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If someone tells you democracy lives in Downtown Santa Ana, they’re lying

The ability of the Voice of Orange County to dig into the soft underbelly of the way things work has impressed me more and more over the past year that they’ve been in operation. In his story today, Omission in Santa Ana Downtown Tax Law Riles Property Owners, Adam Elmahrek has exposed a few really disturbing pieces of information about the lack of democracy in Orange County’s largest city. His story reveals how in the establishment of the downtown business district tax assessment process the City placed the local property owners in a no-win situation.

Because Santa Ana is a charter city they can pretty much do whatever they want when it comes to setting up an assessment district like the one that  covers Santa Ana’s downtown core. Elmahrek writes:

The law in Santa Ana that makes it possible for the city to levy an assessment tax on downtown property owners is written almost entirely from a state law that allows for the creation of, and taxation within, property business improvement districts.

The tax covers the city’s 66-block community management district and funds Downtown Inc., the organization responsible for promoting and sprucing up the city’s urban core. It also pays for the area’s clean and safe services, paying for security guards and cleanup workers.

The assessment district was put out to a vote by property owners for approval in 2008 and managed to pass because the city law allowed a minority of votes to push it through.

Elmahrek then points out the really absurd part of the process uses by the City of Santa Ana in getting the district established. It has to do with the way the city council rewrote the law.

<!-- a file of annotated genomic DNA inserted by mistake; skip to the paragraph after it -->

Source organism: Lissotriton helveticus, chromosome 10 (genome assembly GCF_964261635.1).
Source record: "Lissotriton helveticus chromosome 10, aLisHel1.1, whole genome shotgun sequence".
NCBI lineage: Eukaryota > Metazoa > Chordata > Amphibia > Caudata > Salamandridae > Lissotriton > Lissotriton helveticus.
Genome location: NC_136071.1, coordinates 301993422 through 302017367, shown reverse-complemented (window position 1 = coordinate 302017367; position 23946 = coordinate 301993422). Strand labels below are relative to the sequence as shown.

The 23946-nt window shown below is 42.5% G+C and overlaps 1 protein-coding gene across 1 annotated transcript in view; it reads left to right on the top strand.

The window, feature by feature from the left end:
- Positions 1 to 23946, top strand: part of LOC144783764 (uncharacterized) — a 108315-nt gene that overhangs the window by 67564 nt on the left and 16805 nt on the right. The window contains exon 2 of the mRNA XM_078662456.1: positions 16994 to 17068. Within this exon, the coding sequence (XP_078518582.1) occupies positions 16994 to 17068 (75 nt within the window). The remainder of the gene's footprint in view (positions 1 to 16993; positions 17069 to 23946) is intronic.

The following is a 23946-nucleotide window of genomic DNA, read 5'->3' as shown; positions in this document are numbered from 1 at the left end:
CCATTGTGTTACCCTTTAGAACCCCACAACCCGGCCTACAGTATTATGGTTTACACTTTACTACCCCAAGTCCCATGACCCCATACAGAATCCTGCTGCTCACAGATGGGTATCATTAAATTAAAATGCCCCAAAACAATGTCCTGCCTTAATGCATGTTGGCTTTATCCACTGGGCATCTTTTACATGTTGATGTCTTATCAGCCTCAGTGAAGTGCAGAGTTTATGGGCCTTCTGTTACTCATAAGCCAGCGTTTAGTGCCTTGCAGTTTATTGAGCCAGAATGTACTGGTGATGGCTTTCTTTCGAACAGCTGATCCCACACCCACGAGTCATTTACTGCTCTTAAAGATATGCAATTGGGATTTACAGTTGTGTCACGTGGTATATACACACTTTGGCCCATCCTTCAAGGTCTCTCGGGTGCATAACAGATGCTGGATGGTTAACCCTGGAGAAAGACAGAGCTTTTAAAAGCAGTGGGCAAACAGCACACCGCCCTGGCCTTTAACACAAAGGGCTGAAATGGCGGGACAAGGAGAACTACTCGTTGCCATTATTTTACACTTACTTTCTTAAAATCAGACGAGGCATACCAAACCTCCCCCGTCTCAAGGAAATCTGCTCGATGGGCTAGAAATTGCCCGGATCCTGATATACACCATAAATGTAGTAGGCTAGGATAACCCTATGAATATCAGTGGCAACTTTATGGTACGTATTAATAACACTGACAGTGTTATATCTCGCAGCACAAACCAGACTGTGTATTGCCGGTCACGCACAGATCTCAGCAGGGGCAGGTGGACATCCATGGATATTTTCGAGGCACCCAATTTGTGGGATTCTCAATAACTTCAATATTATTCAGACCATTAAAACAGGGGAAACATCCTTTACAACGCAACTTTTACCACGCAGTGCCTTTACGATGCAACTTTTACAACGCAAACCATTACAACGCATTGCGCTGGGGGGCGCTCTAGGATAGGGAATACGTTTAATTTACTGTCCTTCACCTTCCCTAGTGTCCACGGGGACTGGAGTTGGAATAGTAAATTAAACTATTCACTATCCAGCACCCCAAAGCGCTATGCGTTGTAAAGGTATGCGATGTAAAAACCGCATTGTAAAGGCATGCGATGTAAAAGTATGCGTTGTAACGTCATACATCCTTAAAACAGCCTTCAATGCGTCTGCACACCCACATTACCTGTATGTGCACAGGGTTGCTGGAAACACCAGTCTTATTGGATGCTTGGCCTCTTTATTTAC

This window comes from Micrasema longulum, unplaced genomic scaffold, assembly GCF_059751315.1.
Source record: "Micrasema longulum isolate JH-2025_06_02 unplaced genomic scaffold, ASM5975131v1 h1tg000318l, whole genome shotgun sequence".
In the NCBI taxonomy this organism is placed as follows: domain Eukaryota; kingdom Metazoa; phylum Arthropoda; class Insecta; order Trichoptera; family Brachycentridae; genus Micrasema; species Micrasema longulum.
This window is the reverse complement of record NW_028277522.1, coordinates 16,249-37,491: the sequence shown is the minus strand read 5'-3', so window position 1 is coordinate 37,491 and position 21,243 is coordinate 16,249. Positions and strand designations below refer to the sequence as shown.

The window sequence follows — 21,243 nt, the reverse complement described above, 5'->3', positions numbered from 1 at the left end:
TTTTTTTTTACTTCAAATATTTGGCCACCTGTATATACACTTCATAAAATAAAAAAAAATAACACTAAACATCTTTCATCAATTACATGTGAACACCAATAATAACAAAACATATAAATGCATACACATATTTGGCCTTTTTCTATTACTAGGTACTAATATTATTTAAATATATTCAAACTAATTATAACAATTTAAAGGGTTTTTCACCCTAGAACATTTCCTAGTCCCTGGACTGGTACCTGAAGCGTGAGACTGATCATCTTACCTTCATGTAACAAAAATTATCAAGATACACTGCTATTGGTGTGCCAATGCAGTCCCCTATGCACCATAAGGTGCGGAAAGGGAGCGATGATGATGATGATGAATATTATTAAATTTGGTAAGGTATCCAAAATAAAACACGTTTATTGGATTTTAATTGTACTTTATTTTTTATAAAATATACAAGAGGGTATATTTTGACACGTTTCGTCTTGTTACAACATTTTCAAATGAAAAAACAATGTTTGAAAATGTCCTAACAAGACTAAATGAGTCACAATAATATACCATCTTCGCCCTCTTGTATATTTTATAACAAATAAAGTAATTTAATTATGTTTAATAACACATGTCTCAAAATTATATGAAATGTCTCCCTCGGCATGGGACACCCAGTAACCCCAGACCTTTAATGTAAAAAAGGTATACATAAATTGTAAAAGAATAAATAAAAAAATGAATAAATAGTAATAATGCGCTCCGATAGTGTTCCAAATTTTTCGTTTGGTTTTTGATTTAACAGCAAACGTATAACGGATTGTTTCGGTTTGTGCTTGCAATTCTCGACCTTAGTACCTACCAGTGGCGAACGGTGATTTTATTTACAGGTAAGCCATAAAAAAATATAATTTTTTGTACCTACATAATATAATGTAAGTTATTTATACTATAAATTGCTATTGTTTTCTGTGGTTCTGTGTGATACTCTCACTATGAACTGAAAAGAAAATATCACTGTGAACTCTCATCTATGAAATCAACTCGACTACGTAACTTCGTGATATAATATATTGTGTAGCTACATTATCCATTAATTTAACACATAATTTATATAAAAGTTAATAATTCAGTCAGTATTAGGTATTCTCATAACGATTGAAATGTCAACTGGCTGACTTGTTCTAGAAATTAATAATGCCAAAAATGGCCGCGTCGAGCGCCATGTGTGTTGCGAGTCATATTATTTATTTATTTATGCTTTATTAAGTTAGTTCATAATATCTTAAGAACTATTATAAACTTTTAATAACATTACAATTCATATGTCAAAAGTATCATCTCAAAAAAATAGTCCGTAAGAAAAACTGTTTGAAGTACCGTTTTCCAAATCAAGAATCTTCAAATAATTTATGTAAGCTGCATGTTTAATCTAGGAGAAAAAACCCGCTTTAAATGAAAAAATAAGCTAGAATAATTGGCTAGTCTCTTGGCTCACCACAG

The state law requires that those owning more than 50 percent of the area’s assessed value vote in favor of creating the district — and the accompanying tax — before it can be established. In Santa Ana, the threshold is 30 percent.

The city was also allowed to cast a ballot in the election to establish the district because it owns property in the area. The city’s property alone was worth over one third of the votes in favor of the district, according to Jun.

In the 2008 vote that passed the assessment district, 27 property owners who would be paying the tax voted for it, while 43 voted against.

So much for Democracy in Santa Ana. Read the complete story at the Voice of Orange County HERE.


  1. junior junior February 15, 2011

    The Santa Ana Downtown PBID law is rotten to the core – it would not stand up in court.

    Sue them – that is the only language the City of Santa Ana understands.

    It would also help, for those opposed to the PBID, to put up candidates against all of the City Council members running for election in 2012.

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